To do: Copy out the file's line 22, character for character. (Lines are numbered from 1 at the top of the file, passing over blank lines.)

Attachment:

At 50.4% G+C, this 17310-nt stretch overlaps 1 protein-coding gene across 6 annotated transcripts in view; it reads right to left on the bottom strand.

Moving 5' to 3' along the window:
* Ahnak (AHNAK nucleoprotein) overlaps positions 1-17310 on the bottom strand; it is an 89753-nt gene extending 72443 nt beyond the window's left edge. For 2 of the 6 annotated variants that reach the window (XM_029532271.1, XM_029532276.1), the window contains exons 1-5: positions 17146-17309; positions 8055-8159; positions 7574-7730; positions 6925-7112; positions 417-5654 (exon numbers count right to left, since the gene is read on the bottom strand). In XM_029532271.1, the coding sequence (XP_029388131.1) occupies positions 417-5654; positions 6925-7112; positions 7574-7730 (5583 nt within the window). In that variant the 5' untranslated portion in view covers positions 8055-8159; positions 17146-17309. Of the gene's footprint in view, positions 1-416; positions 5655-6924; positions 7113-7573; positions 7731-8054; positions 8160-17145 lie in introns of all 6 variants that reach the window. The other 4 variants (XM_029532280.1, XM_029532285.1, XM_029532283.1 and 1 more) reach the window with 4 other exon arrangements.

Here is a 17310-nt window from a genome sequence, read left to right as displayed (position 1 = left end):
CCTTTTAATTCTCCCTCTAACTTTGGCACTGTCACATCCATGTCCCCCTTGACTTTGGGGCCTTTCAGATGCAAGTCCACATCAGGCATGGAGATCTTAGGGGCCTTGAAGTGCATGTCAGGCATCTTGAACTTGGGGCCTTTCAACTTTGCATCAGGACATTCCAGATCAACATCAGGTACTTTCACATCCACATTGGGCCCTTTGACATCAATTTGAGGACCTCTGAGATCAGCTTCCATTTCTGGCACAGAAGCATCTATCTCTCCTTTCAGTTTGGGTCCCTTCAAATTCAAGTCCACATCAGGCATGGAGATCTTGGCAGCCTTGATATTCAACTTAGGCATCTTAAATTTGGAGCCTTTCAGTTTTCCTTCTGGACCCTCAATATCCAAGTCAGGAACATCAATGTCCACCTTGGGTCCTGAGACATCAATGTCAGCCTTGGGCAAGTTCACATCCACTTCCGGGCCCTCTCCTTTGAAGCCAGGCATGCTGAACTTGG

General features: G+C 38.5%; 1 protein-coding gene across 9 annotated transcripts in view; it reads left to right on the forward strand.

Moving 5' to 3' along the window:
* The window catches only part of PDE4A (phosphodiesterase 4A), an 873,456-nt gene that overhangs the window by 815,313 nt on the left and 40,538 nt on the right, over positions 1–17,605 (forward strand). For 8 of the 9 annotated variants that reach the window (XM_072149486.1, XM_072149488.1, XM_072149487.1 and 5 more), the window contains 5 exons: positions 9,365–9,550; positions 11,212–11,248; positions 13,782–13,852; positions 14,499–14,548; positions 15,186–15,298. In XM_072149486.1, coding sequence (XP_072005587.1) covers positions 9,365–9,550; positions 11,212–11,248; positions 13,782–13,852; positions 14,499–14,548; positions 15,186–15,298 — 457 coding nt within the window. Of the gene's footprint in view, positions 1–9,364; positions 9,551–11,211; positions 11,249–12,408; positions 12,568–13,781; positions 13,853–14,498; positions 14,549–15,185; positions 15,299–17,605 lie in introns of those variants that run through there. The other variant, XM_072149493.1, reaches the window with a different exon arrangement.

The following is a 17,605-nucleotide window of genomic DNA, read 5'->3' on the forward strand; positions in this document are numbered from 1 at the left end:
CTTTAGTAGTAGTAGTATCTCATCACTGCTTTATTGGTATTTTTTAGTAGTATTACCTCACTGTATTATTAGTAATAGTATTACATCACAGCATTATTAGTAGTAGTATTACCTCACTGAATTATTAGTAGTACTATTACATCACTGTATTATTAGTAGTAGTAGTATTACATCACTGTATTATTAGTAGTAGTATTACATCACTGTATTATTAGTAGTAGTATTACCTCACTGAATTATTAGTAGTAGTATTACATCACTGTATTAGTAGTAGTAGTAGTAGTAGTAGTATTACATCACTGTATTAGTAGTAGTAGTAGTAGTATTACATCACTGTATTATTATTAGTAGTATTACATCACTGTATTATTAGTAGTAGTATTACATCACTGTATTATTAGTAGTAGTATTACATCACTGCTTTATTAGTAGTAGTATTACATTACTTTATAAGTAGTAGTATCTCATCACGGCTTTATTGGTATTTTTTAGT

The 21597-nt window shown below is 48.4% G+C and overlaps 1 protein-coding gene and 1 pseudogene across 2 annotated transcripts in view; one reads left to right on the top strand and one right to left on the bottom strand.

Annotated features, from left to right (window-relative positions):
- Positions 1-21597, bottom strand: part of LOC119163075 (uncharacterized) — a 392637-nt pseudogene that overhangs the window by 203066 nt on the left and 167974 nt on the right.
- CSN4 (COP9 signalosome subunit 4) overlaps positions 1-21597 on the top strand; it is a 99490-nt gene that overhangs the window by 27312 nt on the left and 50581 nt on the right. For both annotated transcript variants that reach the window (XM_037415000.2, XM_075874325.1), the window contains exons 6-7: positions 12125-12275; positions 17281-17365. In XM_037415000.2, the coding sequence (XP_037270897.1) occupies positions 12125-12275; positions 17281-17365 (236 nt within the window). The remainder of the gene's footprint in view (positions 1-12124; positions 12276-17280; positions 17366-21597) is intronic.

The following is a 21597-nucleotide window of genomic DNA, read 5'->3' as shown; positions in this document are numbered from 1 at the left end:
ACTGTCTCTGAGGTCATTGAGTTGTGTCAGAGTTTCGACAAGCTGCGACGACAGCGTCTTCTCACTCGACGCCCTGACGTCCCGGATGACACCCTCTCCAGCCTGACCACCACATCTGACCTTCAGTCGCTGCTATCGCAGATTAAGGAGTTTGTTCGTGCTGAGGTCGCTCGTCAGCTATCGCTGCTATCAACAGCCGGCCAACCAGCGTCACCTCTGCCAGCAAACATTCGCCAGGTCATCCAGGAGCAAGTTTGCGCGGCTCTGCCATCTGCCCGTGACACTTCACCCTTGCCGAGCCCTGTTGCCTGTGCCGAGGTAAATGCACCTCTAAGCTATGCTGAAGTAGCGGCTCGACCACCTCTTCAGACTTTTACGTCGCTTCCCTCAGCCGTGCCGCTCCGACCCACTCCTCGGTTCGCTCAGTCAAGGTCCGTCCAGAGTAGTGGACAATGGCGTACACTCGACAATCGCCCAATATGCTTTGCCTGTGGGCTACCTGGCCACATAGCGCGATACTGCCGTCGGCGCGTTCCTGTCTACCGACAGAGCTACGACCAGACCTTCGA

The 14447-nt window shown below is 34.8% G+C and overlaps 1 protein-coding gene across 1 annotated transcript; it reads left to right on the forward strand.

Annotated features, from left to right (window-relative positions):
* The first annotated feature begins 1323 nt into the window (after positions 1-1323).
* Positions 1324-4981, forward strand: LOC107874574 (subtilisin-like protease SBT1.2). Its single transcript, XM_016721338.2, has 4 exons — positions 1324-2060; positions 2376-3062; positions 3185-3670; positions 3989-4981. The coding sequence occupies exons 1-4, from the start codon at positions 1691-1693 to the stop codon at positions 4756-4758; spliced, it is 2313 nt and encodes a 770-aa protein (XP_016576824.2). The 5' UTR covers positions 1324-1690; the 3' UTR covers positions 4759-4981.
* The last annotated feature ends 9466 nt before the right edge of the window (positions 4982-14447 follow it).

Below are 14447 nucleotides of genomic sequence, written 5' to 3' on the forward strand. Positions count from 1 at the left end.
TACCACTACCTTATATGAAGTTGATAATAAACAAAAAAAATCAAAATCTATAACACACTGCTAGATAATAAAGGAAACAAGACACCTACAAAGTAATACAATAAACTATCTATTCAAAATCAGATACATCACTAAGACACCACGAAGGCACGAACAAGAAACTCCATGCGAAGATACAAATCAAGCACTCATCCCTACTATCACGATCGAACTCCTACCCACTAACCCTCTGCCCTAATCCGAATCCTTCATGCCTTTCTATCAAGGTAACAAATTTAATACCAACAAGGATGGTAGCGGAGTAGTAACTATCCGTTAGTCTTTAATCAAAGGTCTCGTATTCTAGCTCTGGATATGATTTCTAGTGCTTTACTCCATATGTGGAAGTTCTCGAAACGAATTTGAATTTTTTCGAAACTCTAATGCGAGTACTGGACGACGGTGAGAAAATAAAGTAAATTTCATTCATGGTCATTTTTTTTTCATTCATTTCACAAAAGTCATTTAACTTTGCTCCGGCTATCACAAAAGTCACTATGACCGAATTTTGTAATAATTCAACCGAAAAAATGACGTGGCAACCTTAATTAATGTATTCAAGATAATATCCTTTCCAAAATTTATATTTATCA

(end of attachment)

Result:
Below are 14447 nucleotides of genomic sequence, written 5' to 3' on the forward strand. Positions count from 1 at the left end.